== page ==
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A chemical garden (or crystal garden) is a simple experiment in chemistry, usually performed by adding one or more metal salts, such as copper(II) sulfate, iron(II) chloride, cobalt(II) chloride, nickel(II) sulfate to an aqueous solution of sodium silicate or potassium silicate. This results in growth of "plant" like forms in minutes to hours.
First, prepare a solution of sodium silicate in a large flask, best with a perfectly flat bottom. Large crystals of a transition metal salt is added in the sodium silicate solution, resulting in the formation of a transition metal silicate, which grows upwards if the density of the fluid inside the resulting semi-permeable membrane is low, and downwards if the density is high. You can reuse the sodium silicate solution, but as it becomes more diluted, the resulting garden will be less impressive.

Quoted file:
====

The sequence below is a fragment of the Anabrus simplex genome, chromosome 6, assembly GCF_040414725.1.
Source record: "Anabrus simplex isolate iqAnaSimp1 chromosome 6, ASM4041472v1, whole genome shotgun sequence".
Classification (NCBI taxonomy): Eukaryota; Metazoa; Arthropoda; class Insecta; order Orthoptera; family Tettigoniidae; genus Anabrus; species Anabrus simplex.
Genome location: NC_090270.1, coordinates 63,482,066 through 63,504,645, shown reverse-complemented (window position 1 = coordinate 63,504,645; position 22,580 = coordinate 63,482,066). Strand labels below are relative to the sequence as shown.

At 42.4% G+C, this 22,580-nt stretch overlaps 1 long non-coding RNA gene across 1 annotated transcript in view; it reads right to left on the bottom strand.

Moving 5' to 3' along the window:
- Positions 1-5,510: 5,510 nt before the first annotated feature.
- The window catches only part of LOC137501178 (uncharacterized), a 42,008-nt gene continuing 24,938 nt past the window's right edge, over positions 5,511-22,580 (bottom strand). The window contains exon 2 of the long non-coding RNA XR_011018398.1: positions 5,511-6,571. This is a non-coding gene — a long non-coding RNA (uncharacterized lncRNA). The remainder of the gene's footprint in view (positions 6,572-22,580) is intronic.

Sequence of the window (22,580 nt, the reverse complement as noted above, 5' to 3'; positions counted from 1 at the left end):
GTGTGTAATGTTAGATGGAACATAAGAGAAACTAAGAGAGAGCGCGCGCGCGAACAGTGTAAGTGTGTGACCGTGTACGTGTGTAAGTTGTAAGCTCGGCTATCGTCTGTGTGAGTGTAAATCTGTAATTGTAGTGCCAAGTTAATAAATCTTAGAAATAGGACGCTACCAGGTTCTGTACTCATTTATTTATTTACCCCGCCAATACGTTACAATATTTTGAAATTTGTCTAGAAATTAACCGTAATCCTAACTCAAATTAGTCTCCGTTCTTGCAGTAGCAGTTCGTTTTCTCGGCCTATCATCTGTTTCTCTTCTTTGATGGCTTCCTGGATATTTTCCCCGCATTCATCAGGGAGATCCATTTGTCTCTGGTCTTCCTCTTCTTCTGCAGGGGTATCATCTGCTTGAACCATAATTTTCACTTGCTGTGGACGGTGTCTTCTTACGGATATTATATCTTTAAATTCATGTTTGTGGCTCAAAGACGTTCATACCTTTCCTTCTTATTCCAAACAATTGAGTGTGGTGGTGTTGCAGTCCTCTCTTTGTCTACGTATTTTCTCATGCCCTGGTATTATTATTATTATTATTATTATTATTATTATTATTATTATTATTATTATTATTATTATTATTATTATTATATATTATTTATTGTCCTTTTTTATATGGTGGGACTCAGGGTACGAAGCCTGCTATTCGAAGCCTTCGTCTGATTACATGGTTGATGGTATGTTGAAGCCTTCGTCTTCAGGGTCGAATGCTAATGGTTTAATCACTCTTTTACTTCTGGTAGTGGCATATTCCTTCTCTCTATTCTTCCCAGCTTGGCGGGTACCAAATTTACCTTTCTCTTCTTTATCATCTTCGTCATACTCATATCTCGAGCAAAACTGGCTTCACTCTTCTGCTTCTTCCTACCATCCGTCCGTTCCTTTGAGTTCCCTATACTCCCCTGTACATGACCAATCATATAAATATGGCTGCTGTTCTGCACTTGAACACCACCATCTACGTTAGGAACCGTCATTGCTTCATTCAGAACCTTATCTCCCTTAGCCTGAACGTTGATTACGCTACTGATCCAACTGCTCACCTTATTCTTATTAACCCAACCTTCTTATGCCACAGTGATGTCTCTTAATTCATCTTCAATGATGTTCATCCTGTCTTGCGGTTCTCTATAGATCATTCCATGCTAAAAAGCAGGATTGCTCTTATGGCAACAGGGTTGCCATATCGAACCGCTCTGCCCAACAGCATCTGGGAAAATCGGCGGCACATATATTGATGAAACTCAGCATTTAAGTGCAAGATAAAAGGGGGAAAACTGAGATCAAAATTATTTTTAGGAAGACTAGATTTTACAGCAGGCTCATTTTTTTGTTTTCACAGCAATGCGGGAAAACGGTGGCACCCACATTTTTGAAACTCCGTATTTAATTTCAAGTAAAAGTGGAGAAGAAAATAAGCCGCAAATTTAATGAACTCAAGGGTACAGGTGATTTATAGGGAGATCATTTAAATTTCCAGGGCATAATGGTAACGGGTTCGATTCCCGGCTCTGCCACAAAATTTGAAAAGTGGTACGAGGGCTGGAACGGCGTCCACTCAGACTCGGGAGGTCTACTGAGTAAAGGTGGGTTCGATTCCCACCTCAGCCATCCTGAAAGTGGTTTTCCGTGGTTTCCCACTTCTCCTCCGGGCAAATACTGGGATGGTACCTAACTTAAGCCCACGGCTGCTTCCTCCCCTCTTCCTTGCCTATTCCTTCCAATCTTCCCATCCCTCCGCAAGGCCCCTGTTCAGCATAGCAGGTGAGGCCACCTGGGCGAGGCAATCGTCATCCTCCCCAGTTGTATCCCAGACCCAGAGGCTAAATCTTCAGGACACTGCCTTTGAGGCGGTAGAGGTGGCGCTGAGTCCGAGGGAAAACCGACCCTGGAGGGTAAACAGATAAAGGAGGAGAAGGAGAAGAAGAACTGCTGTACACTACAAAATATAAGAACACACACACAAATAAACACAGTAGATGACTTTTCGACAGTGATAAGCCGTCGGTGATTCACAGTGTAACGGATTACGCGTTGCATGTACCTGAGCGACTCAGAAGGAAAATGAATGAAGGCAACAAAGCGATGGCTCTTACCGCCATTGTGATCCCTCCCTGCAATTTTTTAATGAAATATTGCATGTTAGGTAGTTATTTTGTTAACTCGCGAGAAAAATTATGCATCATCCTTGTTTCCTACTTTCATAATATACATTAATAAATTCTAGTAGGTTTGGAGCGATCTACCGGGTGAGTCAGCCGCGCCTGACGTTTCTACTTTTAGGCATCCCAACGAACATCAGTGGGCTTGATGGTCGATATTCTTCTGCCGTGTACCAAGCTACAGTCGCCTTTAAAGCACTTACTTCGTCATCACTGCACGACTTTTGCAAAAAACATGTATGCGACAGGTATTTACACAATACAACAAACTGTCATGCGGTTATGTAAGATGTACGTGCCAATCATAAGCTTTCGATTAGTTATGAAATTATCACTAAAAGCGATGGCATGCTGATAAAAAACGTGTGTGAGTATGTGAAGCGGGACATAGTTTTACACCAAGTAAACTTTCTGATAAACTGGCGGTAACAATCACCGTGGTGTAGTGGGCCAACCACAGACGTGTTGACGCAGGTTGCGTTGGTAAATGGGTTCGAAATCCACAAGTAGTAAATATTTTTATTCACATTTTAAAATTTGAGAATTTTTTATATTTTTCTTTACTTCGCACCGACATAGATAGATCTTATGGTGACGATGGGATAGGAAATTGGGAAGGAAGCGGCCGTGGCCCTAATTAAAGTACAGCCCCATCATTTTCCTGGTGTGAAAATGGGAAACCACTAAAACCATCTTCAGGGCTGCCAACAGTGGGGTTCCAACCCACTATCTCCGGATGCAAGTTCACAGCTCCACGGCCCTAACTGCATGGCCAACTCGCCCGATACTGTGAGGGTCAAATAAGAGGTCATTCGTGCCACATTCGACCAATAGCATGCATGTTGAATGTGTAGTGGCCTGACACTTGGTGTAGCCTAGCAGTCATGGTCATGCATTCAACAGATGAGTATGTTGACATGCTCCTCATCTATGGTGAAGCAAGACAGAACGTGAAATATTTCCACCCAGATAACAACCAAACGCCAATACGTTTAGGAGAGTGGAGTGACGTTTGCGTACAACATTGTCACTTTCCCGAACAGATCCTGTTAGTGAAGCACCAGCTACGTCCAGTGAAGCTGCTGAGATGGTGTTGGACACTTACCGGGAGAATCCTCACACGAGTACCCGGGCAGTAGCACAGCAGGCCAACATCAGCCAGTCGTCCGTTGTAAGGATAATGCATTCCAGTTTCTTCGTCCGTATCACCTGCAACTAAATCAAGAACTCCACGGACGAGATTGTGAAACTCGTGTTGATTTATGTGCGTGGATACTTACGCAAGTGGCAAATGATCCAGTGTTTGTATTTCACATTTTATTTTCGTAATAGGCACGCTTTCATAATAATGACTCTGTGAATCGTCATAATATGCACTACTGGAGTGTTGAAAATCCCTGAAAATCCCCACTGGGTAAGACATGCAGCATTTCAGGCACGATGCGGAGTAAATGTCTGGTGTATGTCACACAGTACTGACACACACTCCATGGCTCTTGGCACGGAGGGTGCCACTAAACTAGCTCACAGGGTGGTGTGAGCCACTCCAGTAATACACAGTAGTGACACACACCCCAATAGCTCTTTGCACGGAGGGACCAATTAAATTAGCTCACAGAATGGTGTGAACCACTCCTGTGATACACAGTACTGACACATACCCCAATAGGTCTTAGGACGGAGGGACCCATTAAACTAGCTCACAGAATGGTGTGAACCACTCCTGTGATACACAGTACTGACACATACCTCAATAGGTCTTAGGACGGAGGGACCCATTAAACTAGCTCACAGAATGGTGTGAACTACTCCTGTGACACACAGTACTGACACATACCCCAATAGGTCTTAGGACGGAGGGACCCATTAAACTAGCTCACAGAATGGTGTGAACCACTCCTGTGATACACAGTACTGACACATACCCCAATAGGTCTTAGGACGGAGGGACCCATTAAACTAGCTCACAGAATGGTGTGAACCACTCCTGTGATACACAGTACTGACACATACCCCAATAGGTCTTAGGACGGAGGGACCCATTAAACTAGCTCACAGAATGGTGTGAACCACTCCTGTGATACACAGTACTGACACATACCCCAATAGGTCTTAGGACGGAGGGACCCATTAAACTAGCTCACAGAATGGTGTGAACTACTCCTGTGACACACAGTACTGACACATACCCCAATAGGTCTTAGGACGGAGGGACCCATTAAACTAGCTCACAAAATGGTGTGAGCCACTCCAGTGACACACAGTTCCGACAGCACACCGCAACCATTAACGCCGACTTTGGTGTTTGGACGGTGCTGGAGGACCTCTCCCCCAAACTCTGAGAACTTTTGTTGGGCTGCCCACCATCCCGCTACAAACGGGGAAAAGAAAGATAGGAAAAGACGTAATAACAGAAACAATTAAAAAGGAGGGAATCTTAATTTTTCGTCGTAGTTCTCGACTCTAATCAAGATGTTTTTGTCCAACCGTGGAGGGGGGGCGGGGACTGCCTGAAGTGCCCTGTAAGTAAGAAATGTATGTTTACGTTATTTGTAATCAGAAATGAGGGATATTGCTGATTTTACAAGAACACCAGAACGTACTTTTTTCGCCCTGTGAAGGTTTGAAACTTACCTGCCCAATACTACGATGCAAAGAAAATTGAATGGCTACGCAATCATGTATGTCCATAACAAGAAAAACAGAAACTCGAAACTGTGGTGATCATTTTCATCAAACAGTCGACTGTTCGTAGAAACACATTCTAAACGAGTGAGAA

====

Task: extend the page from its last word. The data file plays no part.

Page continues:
The resulting garden should not be shaken, since the "plants" are very delicate and will break. The life of garden can be extended by slowly adding water at a very slow rate, after the growth has ceased.
|Aluminium potassium sulfate||White|
Other types of chemical gardens
Charcoal crystal garden
This chemical garden does not require sodium silicate. Instead, salt crystals are grown on charcoal substrates. Other porous materials can also be used, such as brick, cork, sponge, porous rock, pumice. For this experiment you will need charcoal briquettes, ammonia, distilled water, uniodized salt, bluing, and food coloring.
While sodium silicate is not very toxic, and only somewhat irritating, some salts used, like cobalt salts are harmful and proper protection should be worn when working.
Storage and disposal
Chemical gardens do not store well over time.
Generally, chemical gardens don't require special disposal and can be simply dumped in trash. If toxic metal compounds have been used, special disposal may be required.
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